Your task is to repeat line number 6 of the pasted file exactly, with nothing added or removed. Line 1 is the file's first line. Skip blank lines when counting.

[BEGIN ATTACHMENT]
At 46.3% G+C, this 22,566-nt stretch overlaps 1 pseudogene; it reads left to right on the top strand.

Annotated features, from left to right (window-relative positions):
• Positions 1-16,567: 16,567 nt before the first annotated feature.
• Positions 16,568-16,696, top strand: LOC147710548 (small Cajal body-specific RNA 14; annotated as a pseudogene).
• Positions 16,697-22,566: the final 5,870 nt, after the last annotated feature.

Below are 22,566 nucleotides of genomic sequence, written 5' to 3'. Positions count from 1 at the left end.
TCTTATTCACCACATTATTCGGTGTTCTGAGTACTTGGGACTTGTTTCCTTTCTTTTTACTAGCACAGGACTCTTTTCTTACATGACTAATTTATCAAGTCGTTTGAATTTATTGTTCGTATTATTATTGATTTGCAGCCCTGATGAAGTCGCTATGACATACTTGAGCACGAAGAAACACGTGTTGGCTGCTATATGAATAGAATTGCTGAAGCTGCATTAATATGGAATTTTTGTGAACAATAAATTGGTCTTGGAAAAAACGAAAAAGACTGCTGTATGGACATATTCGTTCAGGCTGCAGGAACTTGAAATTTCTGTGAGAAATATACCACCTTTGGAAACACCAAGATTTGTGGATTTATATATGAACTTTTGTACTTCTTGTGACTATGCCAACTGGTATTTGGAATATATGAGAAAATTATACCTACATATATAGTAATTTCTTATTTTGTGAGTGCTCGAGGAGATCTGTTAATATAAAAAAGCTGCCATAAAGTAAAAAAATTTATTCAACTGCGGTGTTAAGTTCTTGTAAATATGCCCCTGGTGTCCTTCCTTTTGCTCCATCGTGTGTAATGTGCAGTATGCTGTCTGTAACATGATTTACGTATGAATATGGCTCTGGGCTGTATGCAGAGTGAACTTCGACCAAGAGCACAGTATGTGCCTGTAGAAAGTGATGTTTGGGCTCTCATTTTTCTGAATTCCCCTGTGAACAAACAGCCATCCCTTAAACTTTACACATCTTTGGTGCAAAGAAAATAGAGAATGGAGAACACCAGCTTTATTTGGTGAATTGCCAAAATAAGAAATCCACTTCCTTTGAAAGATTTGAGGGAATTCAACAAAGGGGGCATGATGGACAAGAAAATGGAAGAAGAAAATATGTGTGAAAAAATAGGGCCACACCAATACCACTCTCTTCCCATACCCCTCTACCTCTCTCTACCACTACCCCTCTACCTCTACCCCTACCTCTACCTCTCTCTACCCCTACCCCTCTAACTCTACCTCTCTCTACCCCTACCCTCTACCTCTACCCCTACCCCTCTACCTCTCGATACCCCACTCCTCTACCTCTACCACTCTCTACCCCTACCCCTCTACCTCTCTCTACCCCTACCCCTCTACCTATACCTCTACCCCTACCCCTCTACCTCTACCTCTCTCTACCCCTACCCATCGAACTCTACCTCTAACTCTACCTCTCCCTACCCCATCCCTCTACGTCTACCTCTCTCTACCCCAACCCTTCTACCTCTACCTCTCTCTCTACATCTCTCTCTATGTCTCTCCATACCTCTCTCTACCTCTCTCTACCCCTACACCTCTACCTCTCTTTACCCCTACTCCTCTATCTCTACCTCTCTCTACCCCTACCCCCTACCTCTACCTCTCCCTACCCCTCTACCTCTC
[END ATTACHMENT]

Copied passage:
Below are 22,566 nucleotides of genomic sequence, written 5' to 3'. Positions count from 1 at the left end.